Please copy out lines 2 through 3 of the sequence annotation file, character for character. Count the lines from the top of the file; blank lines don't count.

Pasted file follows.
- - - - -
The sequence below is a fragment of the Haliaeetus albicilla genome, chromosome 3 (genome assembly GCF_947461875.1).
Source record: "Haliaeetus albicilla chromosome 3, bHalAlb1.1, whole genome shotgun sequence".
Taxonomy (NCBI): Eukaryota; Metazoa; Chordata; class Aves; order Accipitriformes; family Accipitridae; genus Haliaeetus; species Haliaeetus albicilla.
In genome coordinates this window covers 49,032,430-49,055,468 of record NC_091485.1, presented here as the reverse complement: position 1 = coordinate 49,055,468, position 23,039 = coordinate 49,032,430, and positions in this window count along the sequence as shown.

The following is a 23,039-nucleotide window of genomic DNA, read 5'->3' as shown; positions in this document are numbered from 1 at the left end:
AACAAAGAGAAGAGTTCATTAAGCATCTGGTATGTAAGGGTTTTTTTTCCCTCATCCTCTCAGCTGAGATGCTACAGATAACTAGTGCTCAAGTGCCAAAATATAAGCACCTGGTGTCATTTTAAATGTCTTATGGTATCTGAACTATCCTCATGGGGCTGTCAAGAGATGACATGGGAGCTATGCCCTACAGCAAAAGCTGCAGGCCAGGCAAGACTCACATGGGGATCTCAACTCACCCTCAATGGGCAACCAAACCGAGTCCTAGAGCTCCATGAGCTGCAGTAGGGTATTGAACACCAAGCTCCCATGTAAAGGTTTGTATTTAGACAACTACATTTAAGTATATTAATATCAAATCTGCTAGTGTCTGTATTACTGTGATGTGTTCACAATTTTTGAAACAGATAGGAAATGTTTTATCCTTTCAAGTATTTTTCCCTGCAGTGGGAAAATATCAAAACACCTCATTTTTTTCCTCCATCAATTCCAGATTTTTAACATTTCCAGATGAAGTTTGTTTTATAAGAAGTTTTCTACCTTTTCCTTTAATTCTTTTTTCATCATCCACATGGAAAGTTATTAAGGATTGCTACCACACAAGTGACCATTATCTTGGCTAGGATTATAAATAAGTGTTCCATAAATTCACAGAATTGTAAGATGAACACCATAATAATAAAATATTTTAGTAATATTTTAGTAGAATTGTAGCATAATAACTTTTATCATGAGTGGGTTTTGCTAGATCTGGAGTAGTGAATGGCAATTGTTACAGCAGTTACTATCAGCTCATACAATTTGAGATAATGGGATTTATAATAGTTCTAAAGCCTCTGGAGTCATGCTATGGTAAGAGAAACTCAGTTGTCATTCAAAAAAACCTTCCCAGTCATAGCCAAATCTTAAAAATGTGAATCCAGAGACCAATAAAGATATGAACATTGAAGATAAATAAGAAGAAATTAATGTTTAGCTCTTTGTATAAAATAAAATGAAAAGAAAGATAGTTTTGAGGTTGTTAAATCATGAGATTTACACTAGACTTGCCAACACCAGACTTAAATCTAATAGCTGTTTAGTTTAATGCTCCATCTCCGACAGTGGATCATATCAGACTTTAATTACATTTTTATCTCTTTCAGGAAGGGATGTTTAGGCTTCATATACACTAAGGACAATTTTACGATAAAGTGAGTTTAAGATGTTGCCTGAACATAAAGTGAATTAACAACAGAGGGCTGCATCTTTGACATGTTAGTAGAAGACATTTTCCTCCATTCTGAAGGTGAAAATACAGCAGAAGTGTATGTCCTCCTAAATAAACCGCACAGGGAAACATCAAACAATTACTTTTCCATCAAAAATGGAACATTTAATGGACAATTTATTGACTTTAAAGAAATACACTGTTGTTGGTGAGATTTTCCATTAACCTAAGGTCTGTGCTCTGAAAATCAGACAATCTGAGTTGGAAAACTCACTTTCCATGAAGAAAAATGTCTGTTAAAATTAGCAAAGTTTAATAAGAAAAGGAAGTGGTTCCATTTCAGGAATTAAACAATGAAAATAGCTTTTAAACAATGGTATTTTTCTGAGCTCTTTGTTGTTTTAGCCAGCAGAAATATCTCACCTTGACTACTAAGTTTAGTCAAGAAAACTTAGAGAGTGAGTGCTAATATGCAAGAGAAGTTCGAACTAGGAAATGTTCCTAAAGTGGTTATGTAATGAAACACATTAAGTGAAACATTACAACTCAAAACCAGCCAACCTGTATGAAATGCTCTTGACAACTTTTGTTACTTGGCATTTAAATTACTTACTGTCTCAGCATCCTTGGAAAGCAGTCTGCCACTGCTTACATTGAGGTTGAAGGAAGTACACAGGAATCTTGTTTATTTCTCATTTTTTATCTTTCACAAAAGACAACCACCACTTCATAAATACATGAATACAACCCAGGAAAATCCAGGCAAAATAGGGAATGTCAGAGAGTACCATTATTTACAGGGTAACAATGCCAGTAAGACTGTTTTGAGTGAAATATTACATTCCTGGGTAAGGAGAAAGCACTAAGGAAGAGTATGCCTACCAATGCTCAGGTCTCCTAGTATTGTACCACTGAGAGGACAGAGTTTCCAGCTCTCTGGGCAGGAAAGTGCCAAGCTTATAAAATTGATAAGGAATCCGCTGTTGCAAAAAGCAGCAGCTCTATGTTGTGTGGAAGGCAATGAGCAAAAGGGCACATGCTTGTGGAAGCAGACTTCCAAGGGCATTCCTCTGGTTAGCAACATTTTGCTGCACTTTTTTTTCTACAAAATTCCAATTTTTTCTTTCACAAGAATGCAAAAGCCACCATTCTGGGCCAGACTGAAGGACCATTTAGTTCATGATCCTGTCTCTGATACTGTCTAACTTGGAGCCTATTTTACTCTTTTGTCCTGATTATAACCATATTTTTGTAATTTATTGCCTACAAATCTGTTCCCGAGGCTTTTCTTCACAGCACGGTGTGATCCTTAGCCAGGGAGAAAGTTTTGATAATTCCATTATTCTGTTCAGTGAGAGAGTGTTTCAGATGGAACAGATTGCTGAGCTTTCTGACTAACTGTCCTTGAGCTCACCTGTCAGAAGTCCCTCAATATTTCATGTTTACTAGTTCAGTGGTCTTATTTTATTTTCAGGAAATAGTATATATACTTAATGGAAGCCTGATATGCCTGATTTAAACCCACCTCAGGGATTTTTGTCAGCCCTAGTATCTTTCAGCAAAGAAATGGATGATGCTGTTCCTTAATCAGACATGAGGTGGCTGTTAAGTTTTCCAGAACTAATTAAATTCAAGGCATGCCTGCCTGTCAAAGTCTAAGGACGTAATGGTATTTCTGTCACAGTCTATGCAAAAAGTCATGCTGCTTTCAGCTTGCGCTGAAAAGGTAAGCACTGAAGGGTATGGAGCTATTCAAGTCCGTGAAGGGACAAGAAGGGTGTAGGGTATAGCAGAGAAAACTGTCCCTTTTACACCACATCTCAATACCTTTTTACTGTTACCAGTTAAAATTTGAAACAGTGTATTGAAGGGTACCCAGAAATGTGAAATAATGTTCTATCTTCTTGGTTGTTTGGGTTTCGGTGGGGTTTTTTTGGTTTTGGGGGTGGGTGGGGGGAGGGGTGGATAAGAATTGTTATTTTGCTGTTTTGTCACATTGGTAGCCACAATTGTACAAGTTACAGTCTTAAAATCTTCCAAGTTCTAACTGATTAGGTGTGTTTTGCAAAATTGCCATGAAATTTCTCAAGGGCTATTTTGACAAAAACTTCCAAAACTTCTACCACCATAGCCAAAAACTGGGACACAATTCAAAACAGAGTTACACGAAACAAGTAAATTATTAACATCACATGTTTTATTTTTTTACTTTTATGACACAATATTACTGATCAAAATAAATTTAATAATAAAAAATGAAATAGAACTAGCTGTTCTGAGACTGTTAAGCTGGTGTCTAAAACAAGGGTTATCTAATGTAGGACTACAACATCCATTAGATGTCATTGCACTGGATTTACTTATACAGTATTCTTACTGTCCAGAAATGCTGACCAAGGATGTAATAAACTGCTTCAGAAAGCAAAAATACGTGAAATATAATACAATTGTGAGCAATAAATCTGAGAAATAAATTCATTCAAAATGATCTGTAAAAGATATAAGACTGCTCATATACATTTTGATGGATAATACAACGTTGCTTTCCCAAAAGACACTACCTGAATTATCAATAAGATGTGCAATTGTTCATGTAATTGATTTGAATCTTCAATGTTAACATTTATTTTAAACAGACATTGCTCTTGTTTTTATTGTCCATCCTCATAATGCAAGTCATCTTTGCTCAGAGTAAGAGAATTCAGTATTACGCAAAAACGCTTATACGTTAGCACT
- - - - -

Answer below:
Source record: "Haliaeetus albicilla chromosome 3, bHalAlb1.1, whole genome shotgun sequence".
Taxonomy (NCBI): Eukaryota; Metazoa; Chordata; class Aves; order Accipitriformes; family Accipitridae; genus Haliaeetus; species Haliaeetus albicilla.